The paradisiacal charm of this unspoilt beach also extends to the archaeological site of Son Real and the Levante Peninsula Natural Park, which multiply the appeal of this lesser-known part of Mallorca.
The more than 500 kilometres of Mallorcan coastline, surrounded by mountains and cliffs, unfolds its Mediterranean charm with turquoise waters and 300 beaches guarded by an almost perpetual blue sky all year round. Among them, we discover Son Serra de Marina, one of those paradises that are still unspoiled and far from mass tourism. Framed by the Levante region on one side and the necropolis of Son Real on the other, this vast sandy beach is one of the great unknowns of the island of Mallorca.
To discover it, we have to go to the north-east of the island, more precisely to the municipality of Santa Margarita. The area is full of historic settlements, but Son Serra beach is still unspoilt and is hugged by the mountains of the Península de Levante Natural Park, of which it will soon become a part. The first thing that surprises you when you arrive, apart from the paradisiacal panoramic view, is one of the characteristic towers of this coast, used by submarines in the 1950s to calculate shots. The next point is perhaps the lack of sunbeds and umbrellas.
Son Serra de Marina beach
The crystal clear waters of Son Serra cover the sand with shells and posidonia flowers that inhabit the Mediterranean seabed and contribute to its conservation. The vegetation cradles the breeze and leads you to a system of dunes and a rocky area where solitude takes over the space even more.
Son Serra de Marina is far from the typical holiday destinations and is mainly visited by locals and occasional sun worshippers, which is why it is also known as “the last paradise”. The blonde beaches have seen anecdotes such as the ban on men and women bathing together in the 1970s, which was punished by visiting 20 fairs. Who would have thought that naturism would be allowed here one day?
If Son Serra beach is a treasure for those seeking idylls with the sea, its temporary waves are a treasure for surfers. The choppy waters of the Menorca Channel give free rein to the pleasures of these and other water sports such as windsurfing. When the sea is calm, kayaks are launched into the water. On land, horseback rides and walks take you along quiet paths through pine forests to places like Colonia de Sant Pere, an old fishing village with an attractive seafront.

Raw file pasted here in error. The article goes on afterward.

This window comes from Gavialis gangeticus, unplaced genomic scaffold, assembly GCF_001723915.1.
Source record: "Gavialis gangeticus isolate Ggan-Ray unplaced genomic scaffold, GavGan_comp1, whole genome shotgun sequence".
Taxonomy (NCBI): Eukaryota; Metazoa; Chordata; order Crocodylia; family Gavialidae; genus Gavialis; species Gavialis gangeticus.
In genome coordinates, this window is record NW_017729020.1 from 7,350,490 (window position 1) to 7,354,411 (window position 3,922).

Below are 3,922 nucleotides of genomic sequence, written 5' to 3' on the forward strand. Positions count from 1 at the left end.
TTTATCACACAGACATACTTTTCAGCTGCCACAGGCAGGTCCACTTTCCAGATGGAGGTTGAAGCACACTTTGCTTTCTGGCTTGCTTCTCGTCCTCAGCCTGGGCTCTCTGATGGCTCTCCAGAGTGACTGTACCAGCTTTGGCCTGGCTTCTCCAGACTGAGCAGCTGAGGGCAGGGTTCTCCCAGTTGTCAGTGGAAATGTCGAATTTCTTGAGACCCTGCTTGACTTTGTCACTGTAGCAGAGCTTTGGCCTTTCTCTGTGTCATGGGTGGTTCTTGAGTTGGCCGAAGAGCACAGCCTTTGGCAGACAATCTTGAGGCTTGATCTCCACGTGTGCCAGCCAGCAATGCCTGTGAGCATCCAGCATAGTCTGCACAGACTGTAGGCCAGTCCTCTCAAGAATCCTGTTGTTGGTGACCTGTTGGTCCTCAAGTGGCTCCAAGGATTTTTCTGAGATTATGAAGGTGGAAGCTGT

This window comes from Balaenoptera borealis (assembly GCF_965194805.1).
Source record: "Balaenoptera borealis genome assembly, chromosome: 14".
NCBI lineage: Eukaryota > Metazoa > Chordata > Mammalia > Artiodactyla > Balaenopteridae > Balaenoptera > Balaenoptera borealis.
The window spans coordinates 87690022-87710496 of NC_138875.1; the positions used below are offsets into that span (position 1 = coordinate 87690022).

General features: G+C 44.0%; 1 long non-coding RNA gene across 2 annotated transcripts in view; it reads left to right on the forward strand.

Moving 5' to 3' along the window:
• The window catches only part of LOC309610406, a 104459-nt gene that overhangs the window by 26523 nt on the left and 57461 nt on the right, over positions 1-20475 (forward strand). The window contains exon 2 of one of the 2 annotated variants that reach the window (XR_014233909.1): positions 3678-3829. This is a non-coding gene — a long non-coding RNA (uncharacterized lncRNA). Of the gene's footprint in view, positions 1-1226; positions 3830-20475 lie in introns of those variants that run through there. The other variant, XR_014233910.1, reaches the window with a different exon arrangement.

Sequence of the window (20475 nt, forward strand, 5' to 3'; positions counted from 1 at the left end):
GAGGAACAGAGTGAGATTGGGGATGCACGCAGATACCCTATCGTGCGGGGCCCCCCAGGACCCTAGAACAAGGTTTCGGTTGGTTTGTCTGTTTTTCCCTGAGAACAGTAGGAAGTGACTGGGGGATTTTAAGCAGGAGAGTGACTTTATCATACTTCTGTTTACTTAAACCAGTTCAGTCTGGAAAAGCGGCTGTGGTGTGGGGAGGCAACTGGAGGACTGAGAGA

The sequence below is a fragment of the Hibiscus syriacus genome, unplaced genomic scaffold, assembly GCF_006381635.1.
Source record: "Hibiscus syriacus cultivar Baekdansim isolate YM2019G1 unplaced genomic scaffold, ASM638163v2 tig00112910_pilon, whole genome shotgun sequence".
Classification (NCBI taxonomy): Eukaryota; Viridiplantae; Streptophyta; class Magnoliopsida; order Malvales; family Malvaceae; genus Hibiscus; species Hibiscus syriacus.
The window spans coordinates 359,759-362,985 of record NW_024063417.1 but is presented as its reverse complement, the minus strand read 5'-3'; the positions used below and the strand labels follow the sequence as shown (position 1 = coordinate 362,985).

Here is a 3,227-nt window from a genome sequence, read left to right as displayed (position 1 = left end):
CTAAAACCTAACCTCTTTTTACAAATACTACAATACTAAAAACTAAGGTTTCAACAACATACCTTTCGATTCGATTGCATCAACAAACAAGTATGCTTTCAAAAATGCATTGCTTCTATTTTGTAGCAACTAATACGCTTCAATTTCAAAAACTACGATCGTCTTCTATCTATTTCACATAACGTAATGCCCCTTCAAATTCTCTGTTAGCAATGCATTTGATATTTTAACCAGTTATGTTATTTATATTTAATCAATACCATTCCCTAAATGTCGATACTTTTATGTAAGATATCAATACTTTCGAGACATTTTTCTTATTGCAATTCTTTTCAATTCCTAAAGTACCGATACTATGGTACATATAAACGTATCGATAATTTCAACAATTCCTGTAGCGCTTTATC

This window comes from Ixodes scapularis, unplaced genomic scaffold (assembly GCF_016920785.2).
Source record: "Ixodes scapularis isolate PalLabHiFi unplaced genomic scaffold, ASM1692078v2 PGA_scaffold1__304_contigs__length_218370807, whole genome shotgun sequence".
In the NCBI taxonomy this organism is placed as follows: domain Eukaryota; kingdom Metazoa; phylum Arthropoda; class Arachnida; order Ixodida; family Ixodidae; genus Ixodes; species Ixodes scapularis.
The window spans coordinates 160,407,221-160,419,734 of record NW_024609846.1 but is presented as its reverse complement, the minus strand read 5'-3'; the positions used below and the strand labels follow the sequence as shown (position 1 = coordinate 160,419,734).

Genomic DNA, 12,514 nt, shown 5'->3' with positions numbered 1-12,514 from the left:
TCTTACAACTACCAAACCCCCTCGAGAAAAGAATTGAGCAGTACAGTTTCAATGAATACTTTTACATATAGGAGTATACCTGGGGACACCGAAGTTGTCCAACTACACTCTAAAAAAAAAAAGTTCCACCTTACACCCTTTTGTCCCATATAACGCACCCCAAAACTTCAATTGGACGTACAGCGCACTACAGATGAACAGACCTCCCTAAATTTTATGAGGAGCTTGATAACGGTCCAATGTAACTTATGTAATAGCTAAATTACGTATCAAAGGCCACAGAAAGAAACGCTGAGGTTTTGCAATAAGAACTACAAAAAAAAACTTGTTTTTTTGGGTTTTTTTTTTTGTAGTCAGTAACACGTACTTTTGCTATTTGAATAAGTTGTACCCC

Returning to Son Serra, the Na Borges stream separates the beach from the village. Here you can see blue crabs, an invasive species native to the American Atlantic coast. On the other side are some simple cottages, a harbour and a few shops. They were built in the 1950s as second homes for Mallorcans, but the increasing urbanisation of the surrounding communities saved Son Serra from overcrowding. The beach bar El Sol is the most popular beach bar, especially on summer evenings when the mojitos are drunk to the quiet rhythm of chill-out.
To ensure the enjoyment of Son Serra, the Playas Seguras (Safe Beaches) application will be available this summer, providing data on the occupancy of all the island’s beaches, as well as capacity, water quality, flags and live status.
But this stretch of coastline, which stretches from Alcúdia to Cap Farrutx on the edge of the Levante Natural Park, has other wonderful enclaves to offer, such as the S’Albufera Nature Reserve, ideal for birdwatchers, the charming village of Artá, which is full of life on Tuesdays thanks to its local produce market, or the very interesting archaeological site of Son Real, which borders Son Serra.
Son Real natural area in Son Serra de Marina
Just a few metres from Son Serra de Marina, along the west coast, is the island’s most important archaeological site, with a necropolis that extends to a beach as unspoilt and spectacular as Son Serra. Declared a National Historic Monument in 1965, it has been the place where Mallorca’s high elite were buried since the 7th century BC and is the oldest cemetery on Mallorca. Cultures such as Talayotic, Roman and even medieval burials have been found in the cemetery.
It is strange to find such an old style of graves, when it was common to bury in caves at that time. In Son Real there are 143 round and square niches where fragments of metal, glass, ceramics and bone remains of 425 people have been found, some with holes in their skulls, a practice used for healing purposes during their lifetime.
To visit the extraordinary megalithic structures, it is advisable to start at the Interpretation Centre, which is essential for understanding Son Real. A path that takes about 30 minutes leads through pine and juniper trees to the necropolis. The route can be done on foot or by bicycle, but there are also routes on horseback for an added experience.
The estate’s 395 hectares are planted with carob, fig and almond trees and are inhabited by local animals such as sheep, peacocks and black pigs. Son Real is also home to one of the three dolmens that can be visited on Mallorca, as well as a quarry where rock was quarried for construction purposes until 1946. Undoubtedly an unexpected place that perfectly combines history, nature and wonderful baths with Mediterranean flair.
Son Serra de Marina, a place to discover Mallorca before tourism.
If you are looking for accommodation in Son Serra de Marina, you will find all kinds of holiday homes and villas in Mallorca on our website.